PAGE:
Australia - International - AWA.
Coastal Wireless Stations - Sydney.

Sydney had six Coastal Radio stations from 1909 to the 1970s. These were:

Station: 1 2 3 4 5 6
Location: Bulletin office Australia Hotel Pennant Hills Willoughby La Perouse Doonside &


Sydney station # 1: Bulletin Office.

The first wireless station to be opened in Australia for the Australasian Wireless Company was an experimental one in Sydney.
It was located at the back of the Bulletin (magazine) offices.

Sydney station # 2: Australia Hotel.

Aust Hotel
Martin Place with Castlereagh Street in the foreground and the Sydney G.P.O.
on the far left side of Martin Place. Notice no clock tower on the G.P.O.
The Australia Hotel is the building with the lowered front and the columns of
windows on either side (4-5 parked cars on the left of Martin Place).


See also Sydney CBD Telegraph Offices.

The Hotel hosted many famous events.

In 1910 Australasian Wireless Limited obtained a licence from the Postmaster-General's Department to run telegraphy tests, from the hotel's 6th floor, with ships at sea, on 27 August. It was subsequently permitted to handle commercial traffic in 1911 – the first in Australia.

Soon after , the station was moved to the top floor of the Australia Hotel in Sydney with the mast attached to the Hotel's chimney. That station was Australia's first coastal radio station handling public traffic to and from ships at sea. The station had a German Telefunken set and remarkable distances for the wireless messages were obtained. The call sign was "AAA". It was however still an experimental station and was used to develop the technology and procedures further.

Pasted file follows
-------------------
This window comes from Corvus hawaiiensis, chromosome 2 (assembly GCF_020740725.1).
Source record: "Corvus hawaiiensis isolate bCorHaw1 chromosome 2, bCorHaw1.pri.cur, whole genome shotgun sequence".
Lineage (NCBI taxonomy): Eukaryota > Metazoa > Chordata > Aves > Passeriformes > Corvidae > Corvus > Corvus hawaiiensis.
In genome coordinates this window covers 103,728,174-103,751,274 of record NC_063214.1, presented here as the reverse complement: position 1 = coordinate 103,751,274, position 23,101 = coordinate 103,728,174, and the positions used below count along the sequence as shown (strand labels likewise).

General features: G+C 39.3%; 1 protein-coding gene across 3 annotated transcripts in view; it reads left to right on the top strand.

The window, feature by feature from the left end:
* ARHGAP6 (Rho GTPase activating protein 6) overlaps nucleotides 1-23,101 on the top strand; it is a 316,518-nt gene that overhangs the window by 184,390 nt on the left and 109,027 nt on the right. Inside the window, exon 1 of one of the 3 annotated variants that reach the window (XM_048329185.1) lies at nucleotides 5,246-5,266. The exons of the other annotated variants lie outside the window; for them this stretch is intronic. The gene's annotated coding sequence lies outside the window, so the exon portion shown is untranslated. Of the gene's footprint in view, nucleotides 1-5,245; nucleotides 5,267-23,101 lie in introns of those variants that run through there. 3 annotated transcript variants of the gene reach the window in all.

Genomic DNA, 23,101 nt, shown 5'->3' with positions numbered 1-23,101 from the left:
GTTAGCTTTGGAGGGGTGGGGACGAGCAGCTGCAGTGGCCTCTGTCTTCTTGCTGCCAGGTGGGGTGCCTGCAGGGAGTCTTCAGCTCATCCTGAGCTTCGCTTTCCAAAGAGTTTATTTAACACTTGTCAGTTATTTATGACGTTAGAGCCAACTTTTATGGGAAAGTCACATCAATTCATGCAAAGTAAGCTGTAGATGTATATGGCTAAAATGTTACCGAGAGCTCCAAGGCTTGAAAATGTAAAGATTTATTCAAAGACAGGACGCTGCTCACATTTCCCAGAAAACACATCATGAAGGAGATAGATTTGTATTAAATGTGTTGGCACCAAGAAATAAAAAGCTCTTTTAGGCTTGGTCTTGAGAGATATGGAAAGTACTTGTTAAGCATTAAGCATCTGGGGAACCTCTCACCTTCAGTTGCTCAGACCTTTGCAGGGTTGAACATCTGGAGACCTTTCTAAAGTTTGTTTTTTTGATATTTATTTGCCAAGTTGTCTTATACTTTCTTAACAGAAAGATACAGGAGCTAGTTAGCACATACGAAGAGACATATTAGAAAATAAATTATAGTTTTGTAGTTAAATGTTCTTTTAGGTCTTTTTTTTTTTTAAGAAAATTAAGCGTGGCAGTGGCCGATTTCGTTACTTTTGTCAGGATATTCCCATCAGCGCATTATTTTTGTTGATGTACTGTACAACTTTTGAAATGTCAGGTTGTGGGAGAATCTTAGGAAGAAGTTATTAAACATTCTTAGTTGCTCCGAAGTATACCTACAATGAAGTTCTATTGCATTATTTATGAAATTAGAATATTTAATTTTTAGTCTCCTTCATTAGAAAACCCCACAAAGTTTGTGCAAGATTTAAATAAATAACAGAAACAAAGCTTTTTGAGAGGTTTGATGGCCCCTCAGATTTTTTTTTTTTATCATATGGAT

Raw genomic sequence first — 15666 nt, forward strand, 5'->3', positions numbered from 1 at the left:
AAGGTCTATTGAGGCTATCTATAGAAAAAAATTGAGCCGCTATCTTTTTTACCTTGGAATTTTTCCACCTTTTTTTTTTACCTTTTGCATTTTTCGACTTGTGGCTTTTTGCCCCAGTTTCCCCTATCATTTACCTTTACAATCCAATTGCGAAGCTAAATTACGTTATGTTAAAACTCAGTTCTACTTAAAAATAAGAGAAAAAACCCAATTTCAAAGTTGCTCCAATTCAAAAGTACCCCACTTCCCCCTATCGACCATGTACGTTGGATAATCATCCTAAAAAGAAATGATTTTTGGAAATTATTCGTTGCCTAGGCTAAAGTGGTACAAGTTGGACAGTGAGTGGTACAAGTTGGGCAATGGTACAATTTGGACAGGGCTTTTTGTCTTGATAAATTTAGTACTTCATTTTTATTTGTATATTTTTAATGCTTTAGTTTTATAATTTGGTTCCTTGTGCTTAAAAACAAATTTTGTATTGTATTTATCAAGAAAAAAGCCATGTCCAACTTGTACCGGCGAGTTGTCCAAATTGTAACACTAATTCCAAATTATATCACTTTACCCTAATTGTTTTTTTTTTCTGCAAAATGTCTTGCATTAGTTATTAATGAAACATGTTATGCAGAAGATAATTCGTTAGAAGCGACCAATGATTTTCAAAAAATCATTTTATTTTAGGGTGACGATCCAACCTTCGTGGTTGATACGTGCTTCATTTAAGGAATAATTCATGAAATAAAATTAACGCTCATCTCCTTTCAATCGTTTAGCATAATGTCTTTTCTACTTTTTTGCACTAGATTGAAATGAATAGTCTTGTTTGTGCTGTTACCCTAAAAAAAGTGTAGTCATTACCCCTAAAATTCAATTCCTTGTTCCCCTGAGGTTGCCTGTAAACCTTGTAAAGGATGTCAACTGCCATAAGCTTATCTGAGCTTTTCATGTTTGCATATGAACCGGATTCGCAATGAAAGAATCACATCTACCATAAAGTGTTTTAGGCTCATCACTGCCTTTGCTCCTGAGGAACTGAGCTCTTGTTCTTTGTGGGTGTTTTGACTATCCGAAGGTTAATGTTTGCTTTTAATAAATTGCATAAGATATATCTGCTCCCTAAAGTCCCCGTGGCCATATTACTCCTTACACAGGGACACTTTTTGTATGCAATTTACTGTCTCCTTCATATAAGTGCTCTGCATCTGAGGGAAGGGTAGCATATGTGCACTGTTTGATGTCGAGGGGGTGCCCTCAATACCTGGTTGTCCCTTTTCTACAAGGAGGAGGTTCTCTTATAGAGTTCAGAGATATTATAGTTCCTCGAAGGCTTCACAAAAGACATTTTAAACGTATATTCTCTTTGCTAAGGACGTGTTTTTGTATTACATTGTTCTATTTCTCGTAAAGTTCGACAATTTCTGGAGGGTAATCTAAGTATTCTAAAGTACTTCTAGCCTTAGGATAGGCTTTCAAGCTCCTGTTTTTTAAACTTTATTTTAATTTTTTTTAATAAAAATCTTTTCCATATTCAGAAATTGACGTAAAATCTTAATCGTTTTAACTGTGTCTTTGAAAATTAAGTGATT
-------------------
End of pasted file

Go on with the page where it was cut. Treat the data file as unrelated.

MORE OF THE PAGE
King st view Luggage label
(left): view of the Australia Hotel from King Street. (above): a luggage label provided to the Hotel's guests.
AH View
View from the Australia Hotel to the east with St. James Church in the foreground and St Mary's on the other side of a very leafy Hyde Park. Taken about 1926.
On 20 February, 1912, the Hotel Australia wireless operator stated that "Macquarie Island station's signals were splendid (across 1,800 miles). Macquarie Island has, he says, heard Hotel Australia station for some time past. Macquarie Island messages on 14th February came through as clearly as if only a thousand miles off".

At the end of May 1912, a notice of cancellation of the Hotel Australia wireless station licence was given to the Australasian Wireless Co. The licence for Pennant Hills was issued soon after - although that station was really operated by the Government with technical assistance from Amalgamated Wireless.


Sydney station # 3: Pennant Hills.

P1 The Australia Hotel station was closed in 1912 when a new station was opened - on 19 August 1912 - at a more suitable locality. It was about 20 km north-west of Sydney's CBD. This location had been announced in August 1910.

Its main tasks were:

  1. to communicate with the Applecross station in Western Australia;
  2. to watch over shipping in the Pacific;
  3. to issue time signals;
  4. to issue weather forecasts to shipping twice daily.